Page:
The NSA Knows How Few People Read This Blog

One should be cautious about becoming numb to the endless train of scoops being produced in the wake of the Edward Snowden leak. Glenn Greenwald keeps churning out bigger and bigger stories, it seems to me. Now he reveals how the NSA is watching and storing potentially everything done anonymously over HTTP via a program called XKeyscore. The lede:

XKeyscore: NSA tool collects ‘nearly everything a user does on the internet’

• XKeyscore gives ‘widest-reaching’ collection of online data

• NSA analysts require no prior authorization for searches

• Sweeps up emails, social media activity and browsing history

I’ll try to get back to this story and think some more about how it is already affecting how I think about the internet and privacy. But two quick thoughts:

1. This is an attack. 

In information security and hacking, one often calls attempts to gain entry to another person’s system “attacks”. It’s a violent metaphor, but it helps us think adequately about what is happening here. This is an attack on vital and important rights and aspects of who we are as persons. Since we do everything online, our entire lives at some point fall under the auspices and interceptions of a foreign intelligence service.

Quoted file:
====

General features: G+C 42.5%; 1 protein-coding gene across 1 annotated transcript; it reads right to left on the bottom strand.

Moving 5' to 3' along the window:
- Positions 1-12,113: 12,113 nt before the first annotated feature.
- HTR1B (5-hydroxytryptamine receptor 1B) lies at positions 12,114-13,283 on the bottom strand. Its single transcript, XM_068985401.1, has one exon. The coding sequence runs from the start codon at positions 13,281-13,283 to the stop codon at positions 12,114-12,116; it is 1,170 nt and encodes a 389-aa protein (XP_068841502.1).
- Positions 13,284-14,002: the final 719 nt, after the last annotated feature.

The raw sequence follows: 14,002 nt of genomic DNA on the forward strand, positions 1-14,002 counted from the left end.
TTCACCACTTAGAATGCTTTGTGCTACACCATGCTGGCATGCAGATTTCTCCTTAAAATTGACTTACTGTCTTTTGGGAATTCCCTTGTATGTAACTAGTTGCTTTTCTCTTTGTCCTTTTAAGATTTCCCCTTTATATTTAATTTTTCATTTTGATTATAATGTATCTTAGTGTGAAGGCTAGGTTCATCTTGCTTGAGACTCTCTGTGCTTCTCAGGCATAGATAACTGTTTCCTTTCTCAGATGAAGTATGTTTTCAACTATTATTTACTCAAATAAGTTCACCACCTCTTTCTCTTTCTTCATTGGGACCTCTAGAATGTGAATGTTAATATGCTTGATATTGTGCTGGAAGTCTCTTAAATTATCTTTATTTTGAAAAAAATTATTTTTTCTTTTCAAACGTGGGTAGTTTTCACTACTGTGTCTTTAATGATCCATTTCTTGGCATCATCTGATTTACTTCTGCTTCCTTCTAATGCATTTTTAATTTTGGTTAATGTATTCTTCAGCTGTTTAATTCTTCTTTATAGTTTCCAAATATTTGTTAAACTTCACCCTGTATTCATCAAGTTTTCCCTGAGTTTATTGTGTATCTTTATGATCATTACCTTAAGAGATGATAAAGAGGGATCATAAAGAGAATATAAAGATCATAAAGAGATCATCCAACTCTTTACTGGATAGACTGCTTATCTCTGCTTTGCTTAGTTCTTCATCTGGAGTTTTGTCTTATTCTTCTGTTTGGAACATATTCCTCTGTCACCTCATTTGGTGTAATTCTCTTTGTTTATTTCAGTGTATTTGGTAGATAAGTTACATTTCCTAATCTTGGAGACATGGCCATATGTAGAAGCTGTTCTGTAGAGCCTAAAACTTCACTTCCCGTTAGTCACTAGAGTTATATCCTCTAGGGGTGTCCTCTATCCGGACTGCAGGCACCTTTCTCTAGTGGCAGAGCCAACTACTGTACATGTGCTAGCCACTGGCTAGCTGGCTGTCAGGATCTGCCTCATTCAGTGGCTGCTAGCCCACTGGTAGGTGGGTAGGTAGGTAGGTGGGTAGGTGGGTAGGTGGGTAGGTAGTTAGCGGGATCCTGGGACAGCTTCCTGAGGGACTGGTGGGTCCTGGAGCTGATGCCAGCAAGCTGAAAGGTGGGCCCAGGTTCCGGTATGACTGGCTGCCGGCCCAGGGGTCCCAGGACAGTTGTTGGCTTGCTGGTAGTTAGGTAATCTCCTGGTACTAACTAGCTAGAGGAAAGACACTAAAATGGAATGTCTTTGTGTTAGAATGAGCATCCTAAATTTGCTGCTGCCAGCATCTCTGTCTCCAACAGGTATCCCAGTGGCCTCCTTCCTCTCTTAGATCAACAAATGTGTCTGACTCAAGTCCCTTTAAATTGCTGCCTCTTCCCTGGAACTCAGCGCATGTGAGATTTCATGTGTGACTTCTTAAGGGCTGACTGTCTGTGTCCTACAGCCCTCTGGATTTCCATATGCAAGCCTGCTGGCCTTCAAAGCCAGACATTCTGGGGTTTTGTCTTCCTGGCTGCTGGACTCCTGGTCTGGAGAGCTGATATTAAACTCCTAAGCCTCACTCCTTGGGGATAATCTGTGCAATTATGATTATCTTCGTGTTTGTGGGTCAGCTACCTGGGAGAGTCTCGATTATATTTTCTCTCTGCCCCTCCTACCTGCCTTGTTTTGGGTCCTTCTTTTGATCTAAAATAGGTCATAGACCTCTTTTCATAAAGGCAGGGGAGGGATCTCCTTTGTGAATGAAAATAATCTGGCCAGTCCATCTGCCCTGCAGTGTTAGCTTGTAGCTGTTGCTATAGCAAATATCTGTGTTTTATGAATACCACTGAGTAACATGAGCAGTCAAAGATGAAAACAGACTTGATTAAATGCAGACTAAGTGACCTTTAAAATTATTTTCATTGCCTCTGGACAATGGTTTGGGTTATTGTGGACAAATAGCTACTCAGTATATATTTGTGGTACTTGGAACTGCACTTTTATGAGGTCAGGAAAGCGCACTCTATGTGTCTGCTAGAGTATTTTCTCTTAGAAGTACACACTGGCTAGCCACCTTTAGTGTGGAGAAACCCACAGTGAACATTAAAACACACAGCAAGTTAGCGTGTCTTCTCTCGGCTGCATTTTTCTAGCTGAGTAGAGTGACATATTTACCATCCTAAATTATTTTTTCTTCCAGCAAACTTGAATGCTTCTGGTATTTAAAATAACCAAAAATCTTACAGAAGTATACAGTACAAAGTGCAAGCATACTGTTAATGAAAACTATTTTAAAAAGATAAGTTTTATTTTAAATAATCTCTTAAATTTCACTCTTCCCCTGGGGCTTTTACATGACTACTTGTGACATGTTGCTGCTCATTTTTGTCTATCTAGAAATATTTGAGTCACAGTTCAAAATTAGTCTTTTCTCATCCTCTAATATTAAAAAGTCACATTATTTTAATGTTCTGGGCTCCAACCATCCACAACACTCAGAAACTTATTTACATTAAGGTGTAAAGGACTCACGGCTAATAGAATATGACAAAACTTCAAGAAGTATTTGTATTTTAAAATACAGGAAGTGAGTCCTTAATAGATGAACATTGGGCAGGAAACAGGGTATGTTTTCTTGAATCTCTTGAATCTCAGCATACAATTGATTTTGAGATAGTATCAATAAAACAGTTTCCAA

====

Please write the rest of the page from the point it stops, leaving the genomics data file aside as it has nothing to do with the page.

2. This changes our stories and our democracy.

Democracy is information. Our lives are stories. If the NSA administrates or oversees the sum total of our information, that radically changes the nature of how we administrate a government of, by and for the people. And if our lives are stories we tell ourselves, then when everything we do is stored, catalogued and retrievable for an outside service, that radically changes the nature of what it means to be a person with a history we tell ourselves and the world around us. In profound ways.

I’ll get back to this later.

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